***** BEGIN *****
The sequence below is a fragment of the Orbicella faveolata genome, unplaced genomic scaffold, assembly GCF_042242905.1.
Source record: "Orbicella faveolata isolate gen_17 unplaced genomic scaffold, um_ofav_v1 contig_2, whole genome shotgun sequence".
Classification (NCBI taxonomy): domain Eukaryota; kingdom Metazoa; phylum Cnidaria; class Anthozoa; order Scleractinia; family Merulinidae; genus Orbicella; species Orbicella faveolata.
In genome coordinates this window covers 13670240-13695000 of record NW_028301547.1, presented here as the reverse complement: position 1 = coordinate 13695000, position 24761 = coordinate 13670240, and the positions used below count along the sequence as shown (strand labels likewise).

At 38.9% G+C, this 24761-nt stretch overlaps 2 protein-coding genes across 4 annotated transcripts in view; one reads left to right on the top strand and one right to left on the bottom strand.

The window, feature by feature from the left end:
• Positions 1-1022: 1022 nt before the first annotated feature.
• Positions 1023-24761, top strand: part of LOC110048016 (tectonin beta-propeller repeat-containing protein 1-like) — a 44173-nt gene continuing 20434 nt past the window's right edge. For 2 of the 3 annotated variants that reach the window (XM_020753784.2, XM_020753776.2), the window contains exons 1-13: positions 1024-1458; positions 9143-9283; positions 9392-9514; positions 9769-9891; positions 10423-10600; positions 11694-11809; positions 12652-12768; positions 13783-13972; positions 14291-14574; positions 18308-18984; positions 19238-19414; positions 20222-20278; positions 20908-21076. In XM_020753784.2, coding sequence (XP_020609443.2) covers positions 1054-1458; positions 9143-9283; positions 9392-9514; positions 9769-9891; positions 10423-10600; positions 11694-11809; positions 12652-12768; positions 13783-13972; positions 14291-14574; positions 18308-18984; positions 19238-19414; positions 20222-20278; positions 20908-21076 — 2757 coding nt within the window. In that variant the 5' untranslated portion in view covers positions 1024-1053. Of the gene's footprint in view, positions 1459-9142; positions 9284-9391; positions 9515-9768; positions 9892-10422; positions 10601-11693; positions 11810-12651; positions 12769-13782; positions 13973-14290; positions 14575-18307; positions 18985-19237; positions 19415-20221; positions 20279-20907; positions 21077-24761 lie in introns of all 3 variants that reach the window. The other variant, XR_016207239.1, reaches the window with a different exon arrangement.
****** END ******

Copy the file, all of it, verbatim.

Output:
The sequence below is a fragment of the Orbicella faveolata genome, unplaced genomic scaffold, assembly GCF_042242905.1.
Source record: "Orbicella faveolata isolate gen_17 unplaced genomic scaffold, um_ofav_v1 contig_2, whole genome shotgun sequence".
Classification (NCBI taxonomy): domain Eukaryota; kingdom Metazoa; phylum Cnidaria; class Anthozoa; order Scleractinia; family Merulinidae; genus Orbicella; species Orbicella faveolata.
In genome coordinates this window covers 13670240-13695000 of record NW_028301547.1, presented here as the reverse complement: position 1 = coordinate 13695000, position 24761 = coordinate 13670240, and the positions used below count along the sequence as shown (strand labels likewise).

At 38.9% G+C, this 24761-nt stretch overlaps 2 protein-coding genes across 4 annotated transcripts in view; one reads left to right on the top strand and one right to left on the bottom strand.

The window, feature by feature from the left end:
• Positions 1-1022: 1022 nt before the first annotated feature.
• Positions 1023-24761, top strand: part of LOC110048016 (tectonin beta-propeller repeat-containing protein 1-like) — a 44173-nt gene continuing 20434 nt past the window's right edge. For 2 of the 3 annotated variants that reach the window (XM_020753784.2, XM_020753776.2), the window contains exons 1-13: positions 1024-1458; positions 9143-9283; positions 9392-9514; positions 9769-9891; positions 10423-10600; positions 11694-11809; positions 12652-12768; positions 13783-13972; positions 14291-14574; positions 18308-18984; positions 19238-19414; positions 20222-20278; positions 20908-21076. In XM_020753784.2, coding sequence (XP_020609443.2) covers positions 1054-1458; positions 9143-9283; positions 9392-9514; positions 9769-9891; positions 10423-10600; positions 11694-11809; positions 12652-12768; positions 13783-13972; positions 14291-14574; positions 18308-18984; positions 19238-19414; positions 20222-20278; positions 20908-21076 — 2757 coding nt within the window. In that variant the 5' untranslated portion in view covers positions 1024-1053. Of the gene's footprint in view, positions 1459-9142; positions 9284-9391; positions 9515-9768; positions 9892-10422; positions 10601-11693; positions 11810-12651; positions 12769-13782; positions 13973-14290; positions 14575-18307; positions 18985-19237; positions 19415-20221; positions 20279-20907; positions 21077-24761 lie in introns of all 3 variants that reach the window. The other variant, XR_016207239.1, reaches the window with a different exon arrangement.